his lecture spoking about what people should focus on at the different stages of training? In summary he suggested that the development of Chen Taijiquan’s internal martial arts skills arise from
following four steps:
1. The first step involves an in-depth and meticulous study of the “gongfu frame” (the first routine) of Chen Family Taijiquan. Chen Taijiquan’s gongfu formula is based on the foundation of the
original boxing form that has been passed down from generation to generation.
2. From this basis studying the indoor methods within the gongfu form that enable the altering and transformation of power and the system’s attacking skill. These skills are based on the
changes and transformations that arise from the total familiarity of the gongfu form. Study each and every move for the ability to bring out the perfect round, complementary and spiral force,
and the skill to transform each and every move that can be utilised. The goal here is to achieve the highest level of power that encompasses looseness, pliancy, elasticity and “shaking power”.
3. The third step is to study the indoor method of tuishou. Based on the foundation of the alternating and complementary spiralling skill, learning the two persons tuishou methods, using the
skill that has been extracted from the meticulous study of the form. Through these methods becoming familiar with the different energies/power and attack/defence possibilities. Practicing until
one is completely accurate in listening and differentiating incoming energies and until reaching the stage where the opponent can be felled unwittingly and unconsciously.
4. Finally, studying the sanshou method of Chen Taijiquan. Now building on the foundation of the previous steps, a practitioner undertakes two persons’ sparring that is not restricted by
the prescribed form, so as to learn the full repertoire of defence and attack. Using the ba fa - peng, lu, ji, an, cai, lie, zhou, kao - together with seizing, grasping, throwing, sweeping,
practicing possibilities of actual fighting. Until reaching the stage of being able to borrow another’s force, to “divert thousand pounds with four ounces”.
As always, the advice was that there could be no shortcuts and that the above four stages must be progressed through step-by-step, layer by layer, gradually and incrementally increasing one's level
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Chen Taijiquan: Masters and Methods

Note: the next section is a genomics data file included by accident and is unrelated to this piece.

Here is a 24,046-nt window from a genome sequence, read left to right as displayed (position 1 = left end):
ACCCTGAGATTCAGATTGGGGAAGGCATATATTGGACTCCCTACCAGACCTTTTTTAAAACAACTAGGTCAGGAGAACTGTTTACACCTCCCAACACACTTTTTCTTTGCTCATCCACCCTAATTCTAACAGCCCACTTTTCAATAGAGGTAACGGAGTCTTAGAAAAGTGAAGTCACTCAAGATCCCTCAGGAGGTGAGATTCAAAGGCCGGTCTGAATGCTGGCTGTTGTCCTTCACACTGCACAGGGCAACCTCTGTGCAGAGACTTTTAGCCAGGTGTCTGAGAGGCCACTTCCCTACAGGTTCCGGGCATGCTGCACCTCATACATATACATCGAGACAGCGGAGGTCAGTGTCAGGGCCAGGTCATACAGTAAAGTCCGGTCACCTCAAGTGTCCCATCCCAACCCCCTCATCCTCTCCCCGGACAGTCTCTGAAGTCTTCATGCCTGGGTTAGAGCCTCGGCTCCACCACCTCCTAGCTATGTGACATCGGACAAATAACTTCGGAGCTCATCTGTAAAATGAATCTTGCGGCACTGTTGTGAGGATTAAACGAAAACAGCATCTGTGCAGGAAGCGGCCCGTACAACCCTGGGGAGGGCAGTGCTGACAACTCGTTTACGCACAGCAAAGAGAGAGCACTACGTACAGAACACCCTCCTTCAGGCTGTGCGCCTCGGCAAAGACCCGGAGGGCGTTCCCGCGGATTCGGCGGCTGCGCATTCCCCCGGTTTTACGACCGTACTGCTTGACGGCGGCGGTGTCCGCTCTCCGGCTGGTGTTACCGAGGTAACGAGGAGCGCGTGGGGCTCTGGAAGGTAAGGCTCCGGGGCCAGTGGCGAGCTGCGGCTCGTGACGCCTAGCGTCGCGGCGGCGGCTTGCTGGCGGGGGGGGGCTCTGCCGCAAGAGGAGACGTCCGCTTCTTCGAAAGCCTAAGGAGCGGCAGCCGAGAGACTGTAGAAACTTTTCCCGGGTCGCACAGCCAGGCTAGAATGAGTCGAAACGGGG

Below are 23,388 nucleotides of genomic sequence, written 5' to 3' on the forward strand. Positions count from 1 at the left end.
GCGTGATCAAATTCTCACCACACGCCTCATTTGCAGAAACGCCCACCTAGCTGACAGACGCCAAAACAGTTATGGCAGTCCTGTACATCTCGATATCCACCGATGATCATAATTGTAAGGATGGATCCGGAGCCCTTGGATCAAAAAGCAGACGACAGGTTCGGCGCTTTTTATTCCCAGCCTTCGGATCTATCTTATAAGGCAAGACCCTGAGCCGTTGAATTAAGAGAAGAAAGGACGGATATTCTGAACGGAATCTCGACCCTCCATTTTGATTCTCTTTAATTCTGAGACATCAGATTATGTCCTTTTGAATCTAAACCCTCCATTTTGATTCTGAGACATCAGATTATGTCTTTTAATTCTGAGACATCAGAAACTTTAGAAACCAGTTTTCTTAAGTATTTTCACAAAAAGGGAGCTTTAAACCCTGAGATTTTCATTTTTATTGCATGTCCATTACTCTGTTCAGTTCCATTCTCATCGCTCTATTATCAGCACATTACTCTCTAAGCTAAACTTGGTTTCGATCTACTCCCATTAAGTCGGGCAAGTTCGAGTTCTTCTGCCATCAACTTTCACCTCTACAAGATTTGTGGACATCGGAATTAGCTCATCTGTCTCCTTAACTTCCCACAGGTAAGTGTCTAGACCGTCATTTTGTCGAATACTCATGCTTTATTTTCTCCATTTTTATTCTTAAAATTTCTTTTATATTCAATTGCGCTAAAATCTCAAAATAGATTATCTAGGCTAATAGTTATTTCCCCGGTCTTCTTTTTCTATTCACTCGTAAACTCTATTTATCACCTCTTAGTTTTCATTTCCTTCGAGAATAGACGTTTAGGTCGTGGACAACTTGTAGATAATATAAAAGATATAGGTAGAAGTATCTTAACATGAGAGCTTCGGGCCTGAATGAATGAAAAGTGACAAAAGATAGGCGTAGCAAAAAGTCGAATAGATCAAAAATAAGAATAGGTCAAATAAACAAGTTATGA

(Thu, 02 Aug 2018) Chen Taijiquan: Masters and
Methods records the thoughts of some of the most knowledgeable Taijiquan practitioners of
recent times – Feng Zhiqiang, Chen Xiaoxing, Chen Xiaowang, Wang Xian, Zhu Tiancai, Chen Zhenglei, Chen Yu and Yu Gongbao:
Taken together, the
masters presented are not restricted to any one school. That said there are many connections and areas of shared experience between them. Combined, they represent a strong link in a chain
preserving a common heritage. In modern times there has been a mystification not just of Taijiquan, but traditional martial arts as a whole. These arts that
for centuries were trained in a practical and pragmatic way as a means of self-protection are treated like some kind of modern fantasy. What exactly is Chen Taijiquan? Chen Taijiquan
is a sophisticated physical system that has been shaped by a different cultural tradition. It presents us not only to new ways of performance, but also to new ways of thinking and understanding.
Unfortunately, the vast majority of explanations fall far short, showing either a lack of knowledge or a strong bias in perceptions. Concepts that don’t translate easily into English are often
disregarded from the outset.
Taijiquan is a functional combat system and like all martial arts the three essential elements of strength, speed and change must be omnipresent. Through a variety of training methods, the aim is
to enhance the body’s strength, speed and develop a more and more subtle ability to change. These results cannot be achieved without committing to a
programme of hard work way above a person’s normal capacity. However, Taijiquan is different to other martial arts: From the perspective of
strength, it tells practitioners to “practice by using intention and not use strength”, and also through looseness to completely discard
their inherent physical strength; To cultivate speed, Taijiquan
advocates using slowness, its boxing theory speaking of the way in which "extreme slowness gives
rise to extreme fastness"; To increase the skill of change Taijiquan advocates "using inaction
to control action; meeting all changes with constancy”. In essence, therefore, we can see that Taijiquan requires practitioners to put aside the accepted methods of improving and enhancing the functions of martial arts.
Over the years we’ve
kept detailed notes of our meetings with the various teachers - initially for our own interest. The passing of Feng Zhiqiang in 2012 was a stark reminder of the importance of documenting the
teaching of this elder generation. In Chen Taijiquan: Masters and Methods:
Feng Zhiqiang - image by Janet Grimes
Feng Zhiqiang - a senior
disciple of the legendary seventeenth generation master Chen Fake, explains how Taiji gongfu is acquired through a “combination of training and nurturing, with nurturing as its
mainstay”. He stresses the fundamental importance of
cultivating and nurturing every aspect of one’s being. The basis of Taijiquan rests upon the steady building and development of qi (intrinsic energy), of shen
(spirit), of xing (character) and of shen (body). To enter the door of authentic Taijiquan training he advocates placing a premium on developing the twin qualities of looseness and heaviness.
Feng Zhiqiang cautions awareness of the many traps lying in wait for practitioners not fully conversant with the aims and method of Taijiquan. He touches on numerous interesting topics including: